Running arbitrary containers in LinuxKit

Debugging issues with LinuxKit images could be a serious challenge in some cases. Unfortunately, the documentation is not full enough to cover all the caveats, and in this article I'm going to show the general principle how to deal with arbitrary containers and run the commands in them.

Using LinuxKit on real hardware

LinuxKit is a promising toolkit for building secure, portable and lean operating systems for containers. One of its advantages is having a predictable container set (in other words, installed packages in the system), hence providing a homomorphic environment for QA and benchmarking tests. However, the project is fairly new, and users may have problems setting and running it up, especially on the real hardware. The documentation and packages are under way, but it's already possible to get it working.

Getting PID in Java/Scala (cross-platform)

The Scala/Java environment has a certain lack of features regarding process management - it's in a very good shape, but sometimes we need more. It's totally understable considering that the underlaying system is the JVM (in most cases), however once in a while we have to leave the sandbox. That was the case I've faced, and it got me to the problem how to get the ID of the process I started in JVM for various operating systems.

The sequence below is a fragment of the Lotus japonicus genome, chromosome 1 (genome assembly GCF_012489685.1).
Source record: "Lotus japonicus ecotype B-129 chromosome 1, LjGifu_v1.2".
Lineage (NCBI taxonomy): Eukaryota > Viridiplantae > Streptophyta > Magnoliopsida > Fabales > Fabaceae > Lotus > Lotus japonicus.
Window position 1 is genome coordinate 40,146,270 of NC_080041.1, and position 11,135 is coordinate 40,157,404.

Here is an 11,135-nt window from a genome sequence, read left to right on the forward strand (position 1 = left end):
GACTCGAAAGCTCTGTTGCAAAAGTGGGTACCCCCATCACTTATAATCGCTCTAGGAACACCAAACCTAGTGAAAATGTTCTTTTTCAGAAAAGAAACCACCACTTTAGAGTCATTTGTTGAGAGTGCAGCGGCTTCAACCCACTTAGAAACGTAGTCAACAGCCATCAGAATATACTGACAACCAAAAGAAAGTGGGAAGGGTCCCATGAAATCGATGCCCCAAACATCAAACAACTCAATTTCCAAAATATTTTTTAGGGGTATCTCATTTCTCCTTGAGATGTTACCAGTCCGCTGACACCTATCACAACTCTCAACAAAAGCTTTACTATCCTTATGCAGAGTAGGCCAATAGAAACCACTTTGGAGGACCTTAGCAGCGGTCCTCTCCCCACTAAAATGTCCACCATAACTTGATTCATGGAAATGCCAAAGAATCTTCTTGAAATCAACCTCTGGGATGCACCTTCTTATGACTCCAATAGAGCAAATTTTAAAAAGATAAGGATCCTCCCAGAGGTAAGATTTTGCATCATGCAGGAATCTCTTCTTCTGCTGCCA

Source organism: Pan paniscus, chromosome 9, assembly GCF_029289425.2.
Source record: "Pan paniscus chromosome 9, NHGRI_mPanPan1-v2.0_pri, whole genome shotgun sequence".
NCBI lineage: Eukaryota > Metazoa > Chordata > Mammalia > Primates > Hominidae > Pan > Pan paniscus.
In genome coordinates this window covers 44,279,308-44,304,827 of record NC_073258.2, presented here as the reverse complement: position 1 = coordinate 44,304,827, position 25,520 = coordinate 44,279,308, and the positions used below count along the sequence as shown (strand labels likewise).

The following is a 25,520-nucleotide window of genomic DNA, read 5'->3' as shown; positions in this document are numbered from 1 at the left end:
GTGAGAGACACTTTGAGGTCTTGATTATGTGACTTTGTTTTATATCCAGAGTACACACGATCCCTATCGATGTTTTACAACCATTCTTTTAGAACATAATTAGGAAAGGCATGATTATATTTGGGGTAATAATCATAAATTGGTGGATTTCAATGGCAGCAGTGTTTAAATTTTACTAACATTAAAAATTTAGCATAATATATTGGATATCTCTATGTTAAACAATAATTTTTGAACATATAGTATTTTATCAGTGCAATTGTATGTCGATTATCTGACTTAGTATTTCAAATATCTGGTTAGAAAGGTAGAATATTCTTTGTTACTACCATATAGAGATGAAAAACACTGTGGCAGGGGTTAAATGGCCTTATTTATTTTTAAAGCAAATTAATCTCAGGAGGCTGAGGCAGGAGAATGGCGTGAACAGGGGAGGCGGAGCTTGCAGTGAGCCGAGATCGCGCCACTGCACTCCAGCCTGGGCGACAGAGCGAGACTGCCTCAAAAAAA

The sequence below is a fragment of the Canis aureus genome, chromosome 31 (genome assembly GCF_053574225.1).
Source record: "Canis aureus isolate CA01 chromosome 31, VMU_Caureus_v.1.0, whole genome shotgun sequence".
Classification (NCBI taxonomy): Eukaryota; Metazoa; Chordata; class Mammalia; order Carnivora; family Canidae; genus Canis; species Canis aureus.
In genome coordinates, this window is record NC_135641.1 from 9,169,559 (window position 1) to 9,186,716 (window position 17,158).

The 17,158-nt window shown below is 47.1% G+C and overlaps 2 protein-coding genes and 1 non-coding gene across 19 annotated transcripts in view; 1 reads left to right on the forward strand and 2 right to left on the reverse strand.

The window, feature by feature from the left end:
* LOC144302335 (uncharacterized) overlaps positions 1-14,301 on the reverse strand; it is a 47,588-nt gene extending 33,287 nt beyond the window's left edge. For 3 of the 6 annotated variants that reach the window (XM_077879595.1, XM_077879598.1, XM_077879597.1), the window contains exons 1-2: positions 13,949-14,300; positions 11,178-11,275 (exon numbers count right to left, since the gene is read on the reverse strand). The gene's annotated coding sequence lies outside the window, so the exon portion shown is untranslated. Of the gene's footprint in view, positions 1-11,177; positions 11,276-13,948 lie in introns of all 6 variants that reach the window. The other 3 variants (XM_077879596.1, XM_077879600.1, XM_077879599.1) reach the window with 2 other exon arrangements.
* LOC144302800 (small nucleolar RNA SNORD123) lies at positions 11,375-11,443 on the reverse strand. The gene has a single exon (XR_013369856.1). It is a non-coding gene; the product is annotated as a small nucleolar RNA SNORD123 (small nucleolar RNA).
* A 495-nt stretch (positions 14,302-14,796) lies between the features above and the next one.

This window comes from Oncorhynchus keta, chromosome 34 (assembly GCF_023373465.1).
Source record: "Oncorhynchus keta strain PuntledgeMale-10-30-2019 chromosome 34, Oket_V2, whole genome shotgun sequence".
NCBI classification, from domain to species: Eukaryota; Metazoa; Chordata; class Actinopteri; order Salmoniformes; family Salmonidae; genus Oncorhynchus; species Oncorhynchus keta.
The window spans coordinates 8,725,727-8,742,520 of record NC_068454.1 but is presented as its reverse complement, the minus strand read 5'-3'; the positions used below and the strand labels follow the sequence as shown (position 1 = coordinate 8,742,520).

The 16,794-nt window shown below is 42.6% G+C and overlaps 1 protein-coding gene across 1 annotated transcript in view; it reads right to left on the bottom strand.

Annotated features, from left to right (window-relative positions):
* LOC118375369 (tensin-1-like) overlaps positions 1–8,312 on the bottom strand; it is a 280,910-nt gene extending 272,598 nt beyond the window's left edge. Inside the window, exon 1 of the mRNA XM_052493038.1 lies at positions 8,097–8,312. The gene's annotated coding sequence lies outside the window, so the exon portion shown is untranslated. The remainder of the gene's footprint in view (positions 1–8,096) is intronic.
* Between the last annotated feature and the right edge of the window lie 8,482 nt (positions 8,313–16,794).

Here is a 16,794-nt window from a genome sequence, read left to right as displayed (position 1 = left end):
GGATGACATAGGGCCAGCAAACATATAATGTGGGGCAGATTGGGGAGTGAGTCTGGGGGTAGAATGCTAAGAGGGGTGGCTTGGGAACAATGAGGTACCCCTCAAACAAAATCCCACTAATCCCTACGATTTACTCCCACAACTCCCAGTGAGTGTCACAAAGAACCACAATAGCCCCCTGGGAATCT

Emulating line-buffering mode (Gradle example)

C printf() function doesn't flush buffers by default, and a lot of code using it may miss this, therefore creating interactivity problems to the end user. It's not specific to C though - it's about the standard I/O streams, and the problem may appear anywhere. The post is based on StackExchange discussion, so you can dig deeper if you want: Turn off buffering in pipe.

Xcode build settings

Xcode build locations may mislead developers hoping to fully control the output of the IDE. While we can use CONFIGURATION_BUILD_DIR for the xcodebuild tool during continuous integration, IDE generates files in different locations, and sometimes we want to control it too.

Thunderbird Grammar Checker 0.7 has been released


This is a maintenance release that has fixed the compatibility issues with the LanguageTool API v2 (the current one) and the new Thunderbird API. No functionality has been added, but now the add-on actually works.

Development of the add-on have been moved to Github:

Unfortunately, I can't actively maintain the add-on, but all pull requests are welcomed.